The "Love Actually" cast — or at least some of them — took some time to relive memories of the classic holiday movie in a new primetime special. On Nov. 29, nearly 20 years after the film first aired, Diane Sawyer hosted a special called "The Laughter & Secrets of Love Actually: 20 Years Later" in celebration of the occasion.
In it, director Richard Curtis and stars Hugh Grant, Emma Thompson, Laura Linney, Bill Nighy, Martine McCutcheon, and Thomas Brodie-Sangster all sat down to discuss their memories of the movie. One of their main topics of discussion was Grant's curmudgeonly nature. "He's often cranky and unhappy, but he is also the only person in the world who's never sent me a text that hasn't made me laugh," said Curtis of the actor's personality. "Hugh finds everyone annoying," joked Thompson, before Grant said, "I'm not just miserable myself, I like to make everyone around me miserable if I can."
As it turns out, Grant was a bit cranky during the filming of "Love Actually" — particularly during his infamous dancing scene. "No Englishman can dance when they're sober at 8 in the morning," he said. "He was grumpy, but he knew, it was a contractual obligation," Curtis laughed.
Grant also had his doubts after seeing the movie, and he wasn't the only one. "I sat there thinking, 'God, it's quite kind of out there, isn't it?'" Thompson recalled. "And then Hugh came up behind me as we were walking out and said, 'Correct me if I'm wrong, but is that the most psychotic thing we've ever been in?'"
"Well, it is a bit psychotic!" Grant countered. "Like I said, it's Richard on steroids. When he writes about love, he means it and that is quite rare." He did say he's come to an understanding of the movie over the years, with a little help from his wife, Anna Elisabet Eberstein. "I did drunkenly watch a bit of 'Love Actually' a few months ago with my wife, and she was the one who said . . . 'It's all about pain. It's all about suffering,'" Grant told Sawyer during the interview, per the Los Angeles Times.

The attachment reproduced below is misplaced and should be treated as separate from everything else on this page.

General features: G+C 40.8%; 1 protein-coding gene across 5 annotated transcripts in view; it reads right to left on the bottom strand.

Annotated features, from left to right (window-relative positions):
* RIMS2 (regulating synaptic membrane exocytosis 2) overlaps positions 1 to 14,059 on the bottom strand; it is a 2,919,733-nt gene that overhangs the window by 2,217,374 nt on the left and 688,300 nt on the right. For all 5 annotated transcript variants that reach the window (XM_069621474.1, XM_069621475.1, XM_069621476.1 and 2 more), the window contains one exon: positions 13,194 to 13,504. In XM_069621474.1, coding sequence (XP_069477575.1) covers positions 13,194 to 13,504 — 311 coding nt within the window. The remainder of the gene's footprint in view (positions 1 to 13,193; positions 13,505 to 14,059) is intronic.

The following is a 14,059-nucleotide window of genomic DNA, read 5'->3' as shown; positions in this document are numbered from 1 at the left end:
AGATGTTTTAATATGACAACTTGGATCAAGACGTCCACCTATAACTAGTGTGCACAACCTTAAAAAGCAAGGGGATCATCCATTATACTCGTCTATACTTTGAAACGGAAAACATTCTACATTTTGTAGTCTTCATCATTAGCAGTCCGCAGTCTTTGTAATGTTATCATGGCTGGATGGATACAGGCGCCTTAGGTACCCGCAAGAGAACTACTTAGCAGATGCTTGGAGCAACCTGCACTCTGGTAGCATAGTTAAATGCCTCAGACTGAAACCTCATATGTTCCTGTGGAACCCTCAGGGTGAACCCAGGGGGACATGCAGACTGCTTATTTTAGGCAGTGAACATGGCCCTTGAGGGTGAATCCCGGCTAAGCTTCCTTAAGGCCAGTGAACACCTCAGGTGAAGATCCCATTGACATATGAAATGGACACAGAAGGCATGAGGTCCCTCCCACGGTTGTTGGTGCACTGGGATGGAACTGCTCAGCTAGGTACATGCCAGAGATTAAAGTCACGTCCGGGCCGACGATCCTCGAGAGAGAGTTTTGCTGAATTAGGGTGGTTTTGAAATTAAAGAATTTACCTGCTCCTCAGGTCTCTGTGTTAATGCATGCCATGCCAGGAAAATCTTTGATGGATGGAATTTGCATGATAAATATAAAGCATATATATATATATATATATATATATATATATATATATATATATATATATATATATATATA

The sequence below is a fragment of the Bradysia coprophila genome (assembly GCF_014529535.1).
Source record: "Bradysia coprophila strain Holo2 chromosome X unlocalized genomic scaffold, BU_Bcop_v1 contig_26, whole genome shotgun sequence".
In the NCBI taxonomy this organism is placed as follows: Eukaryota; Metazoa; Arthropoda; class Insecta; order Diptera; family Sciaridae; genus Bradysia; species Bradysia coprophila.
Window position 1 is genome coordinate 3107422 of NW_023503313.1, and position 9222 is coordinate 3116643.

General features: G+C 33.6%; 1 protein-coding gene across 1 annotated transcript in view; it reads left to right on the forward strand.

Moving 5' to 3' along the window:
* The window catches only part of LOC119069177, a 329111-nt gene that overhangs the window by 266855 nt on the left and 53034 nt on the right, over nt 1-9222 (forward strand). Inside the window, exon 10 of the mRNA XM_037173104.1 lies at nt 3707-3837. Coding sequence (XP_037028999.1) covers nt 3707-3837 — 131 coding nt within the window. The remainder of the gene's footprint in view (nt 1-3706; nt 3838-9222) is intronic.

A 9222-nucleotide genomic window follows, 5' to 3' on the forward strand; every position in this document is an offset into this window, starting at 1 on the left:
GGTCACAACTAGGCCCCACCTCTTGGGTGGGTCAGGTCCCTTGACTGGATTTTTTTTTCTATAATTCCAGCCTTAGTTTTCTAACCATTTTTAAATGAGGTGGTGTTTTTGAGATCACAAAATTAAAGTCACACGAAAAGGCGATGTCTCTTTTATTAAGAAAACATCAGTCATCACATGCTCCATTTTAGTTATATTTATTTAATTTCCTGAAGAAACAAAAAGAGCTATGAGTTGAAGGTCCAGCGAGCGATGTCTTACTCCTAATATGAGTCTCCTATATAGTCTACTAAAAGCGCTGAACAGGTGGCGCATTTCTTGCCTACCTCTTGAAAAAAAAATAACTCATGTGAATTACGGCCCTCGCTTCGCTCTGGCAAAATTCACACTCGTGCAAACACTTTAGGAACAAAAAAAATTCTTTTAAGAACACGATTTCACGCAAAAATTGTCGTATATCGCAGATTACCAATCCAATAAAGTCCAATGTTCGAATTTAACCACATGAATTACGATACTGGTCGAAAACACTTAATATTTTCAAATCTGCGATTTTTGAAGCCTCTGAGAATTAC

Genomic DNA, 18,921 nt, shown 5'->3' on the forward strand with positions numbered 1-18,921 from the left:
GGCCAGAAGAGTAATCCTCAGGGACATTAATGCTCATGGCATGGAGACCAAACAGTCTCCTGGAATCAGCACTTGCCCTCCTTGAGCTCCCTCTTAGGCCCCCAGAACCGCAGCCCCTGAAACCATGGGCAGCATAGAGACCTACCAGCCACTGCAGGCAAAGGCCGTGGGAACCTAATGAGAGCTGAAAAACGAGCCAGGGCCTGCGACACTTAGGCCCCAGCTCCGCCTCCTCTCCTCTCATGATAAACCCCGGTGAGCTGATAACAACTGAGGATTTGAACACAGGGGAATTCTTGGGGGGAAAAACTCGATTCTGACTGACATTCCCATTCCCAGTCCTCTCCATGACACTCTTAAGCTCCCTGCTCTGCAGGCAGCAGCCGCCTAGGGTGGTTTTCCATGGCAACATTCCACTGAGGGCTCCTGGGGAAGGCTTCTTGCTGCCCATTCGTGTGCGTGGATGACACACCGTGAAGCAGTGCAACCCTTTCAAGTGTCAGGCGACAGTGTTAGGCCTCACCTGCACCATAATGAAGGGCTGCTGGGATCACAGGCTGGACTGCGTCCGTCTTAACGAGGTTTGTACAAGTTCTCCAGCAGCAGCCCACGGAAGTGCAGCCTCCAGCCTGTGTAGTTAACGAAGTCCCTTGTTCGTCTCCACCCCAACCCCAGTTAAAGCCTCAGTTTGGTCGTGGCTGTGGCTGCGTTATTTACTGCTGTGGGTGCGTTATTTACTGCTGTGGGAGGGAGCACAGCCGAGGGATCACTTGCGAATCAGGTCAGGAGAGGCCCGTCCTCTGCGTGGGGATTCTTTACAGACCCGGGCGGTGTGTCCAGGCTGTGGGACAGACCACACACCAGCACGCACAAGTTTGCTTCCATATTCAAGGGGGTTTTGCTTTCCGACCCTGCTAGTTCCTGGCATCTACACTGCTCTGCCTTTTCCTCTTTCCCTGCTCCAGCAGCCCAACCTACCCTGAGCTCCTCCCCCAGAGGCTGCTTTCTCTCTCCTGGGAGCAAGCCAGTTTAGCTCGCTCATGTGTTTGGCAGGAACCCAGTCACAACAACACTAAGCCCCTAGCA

Curtis, for his part, made it clear that he stands by the film's themes. "We get thousands of films about serial killers, and there's only ever been about nine of them," he said. "And yet, there'll be a million people falling in love, feeling it's the most interesting moments of their lives." However, he does have some regrets. "There are things you'd change, but thank God society is changing. So my film is bound, in some moments, to feel out of date," he said. "The lack of diversity makes me feel uncomfortable and a bit stupid. There are three plots that have bosses and people who work for them."
Thompson has also come to an understanding of what's made the movie so enduringly beloved. "I so get it," Thompson said. "We forget, time and time again we forget, that love is all around us. It's all that matters. My grandmother used to say your heart's no good as a heart until it's been broken 10 times. There's something about the scar tissue that makes it stronger."
The special wasn't without its bittersweet aspects. Alan Rickman, who played Thompson's character's husband, Harry, sadly couldn't appear, as he died in 2016.
But it wasn't the first time the cast has gotten back together. Kiera Knightley, Liam Neeson, Grant, and many of the other stars — minus Rickman and Thompson, who felt it was too soon after the former's death — reunited for a minisequel called "Red Nose Day Actually" in 2017, which tied up some loose ends from the first movie.
"The Laughter & Secrets of Love Actually: 20 Years Later" is now streaming on Hulu.